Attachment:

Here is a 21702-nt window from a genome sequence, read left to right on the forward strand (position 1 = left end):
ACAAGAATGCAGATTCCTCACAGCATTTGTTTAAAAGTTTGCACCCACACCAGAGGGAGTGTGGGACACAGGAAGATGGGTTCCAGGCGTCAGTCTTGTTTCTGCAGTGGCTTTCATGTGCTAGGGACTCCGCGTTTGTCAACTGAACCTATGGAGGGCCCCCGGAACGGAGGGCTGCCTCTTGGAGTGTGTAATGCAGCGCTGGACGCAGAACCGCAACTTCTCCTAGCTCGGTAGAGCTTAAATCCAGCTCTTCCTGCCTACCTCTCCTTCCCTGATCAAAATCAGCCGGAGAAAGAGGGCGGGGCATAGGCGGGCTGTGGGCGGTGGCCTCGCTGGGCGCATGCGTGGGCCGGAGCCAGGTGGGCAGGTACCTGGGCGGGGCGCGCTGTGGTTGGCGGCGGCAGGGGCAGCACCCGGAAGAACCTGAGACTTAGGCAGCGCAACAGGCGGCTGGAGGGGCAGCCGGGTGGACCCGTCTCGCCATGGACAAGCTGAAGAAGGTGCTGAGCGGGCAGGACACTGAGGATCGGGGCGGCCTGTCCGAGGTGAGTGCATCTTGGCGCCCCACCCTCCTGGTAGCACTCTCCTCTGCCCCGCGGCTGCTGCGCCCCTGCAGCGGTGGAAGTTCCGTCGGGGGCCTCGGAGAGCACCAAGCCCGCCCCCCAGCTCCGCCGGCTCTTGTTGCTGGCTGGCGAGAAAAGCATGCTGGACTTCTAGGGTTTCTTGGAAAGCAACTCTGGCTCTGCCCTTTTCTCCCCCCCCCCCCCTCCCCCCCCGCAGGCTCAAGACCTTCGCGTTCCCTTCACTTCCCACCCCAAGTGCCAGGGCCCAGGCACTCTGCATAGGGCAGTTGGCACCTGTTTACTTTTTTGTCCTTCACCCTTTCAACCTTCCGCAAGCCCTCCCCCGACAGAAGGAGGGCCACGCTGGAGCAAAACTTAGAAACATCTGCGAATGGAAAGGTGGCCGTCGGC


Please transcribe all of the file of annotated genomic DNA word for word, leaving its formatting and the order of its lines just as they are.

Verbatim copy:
Here is a 21702-nt window from a genome sequence, read left to right on the forward strand (position 1 = left end):
ACAAGAATGCAGATTCCTCACAGCATTTGTTTAAAAGTTTGCACCCACACCAGAGGGAGTGTGGGACACAGGAAGATGGGTTCCAGGCGTCAGTCTTGTTTCTGCAGTGGCTTTCATGTGCTAGGGACTCCGCGTTTGTCAACTGAACCTATGGAGGGCCCCCGGAACGGAGGGCTGCCTCTTGGAGTGTGTAATGCAGCGCTGGACGCAGAACCGCAACTTCTCCTAGCTCGGTAGAGCTTAAATCCAGCTCTTCCTGCCTACCTCTCCTTCCCTGATCAAAATCAGCCGGAGAAAGAGGGCGGGGCATAGGCGGGCTGTGGGCGGTGGCCTCGCTGGGCGCATGCGTGGGCCGGAGCCAGGTGGGCAGGTACCTGGGCGGGGCGCGCTGTGGTTGGCGGCGGCAGGGGCAGCACCCGGAAGAACCTGAGACTTAGGCAGCGCAACAGGCGGCTGGAGGGGCAGCCGGGTGGACCCGTCTCGCCATGGACAAGCTGAAGAAGGTGCTGAGCGGGCAGGACACTGAGGATCGGGGCGGCCTGTCCGAGGTGAGTGCATCTTGGCGCCCCACCCTCCTGGTAGCACTCTCCTCTGCCCCGCGGCTGCTGCGCCCCTGCAGCGGTGGAAGTTCCGTCGGGGGCCTCGGAGAGCACCAAGCCCGCCCCCCAGCTCCGCCGGCTCTTGTTGCTGGCTGGCGAGAAAAGCATGCTGGACTTCTAGGGTTTCTTGGAAAGCAACTCTGGCTCTGCCCTTTTCTCCCCCCCCCCCCCTCCCCCCCCGCAGGCTCAAGACCTTCGCGTTCCCTTCACTTCCCACCCCAAGTGCCAGGGCCCAGGCACTCTGCATAGGGCAGTTGGCACCTGTTTACTTTTTTGTCCTTCACCCTTTCAACCTTCCGCAAGCCCTCCCCCGACAGAAGGAGGGCCACGCTGGAGCAAAACTTAGAAACATCTGCGAATGGAAAGGTGGCCGTCGGC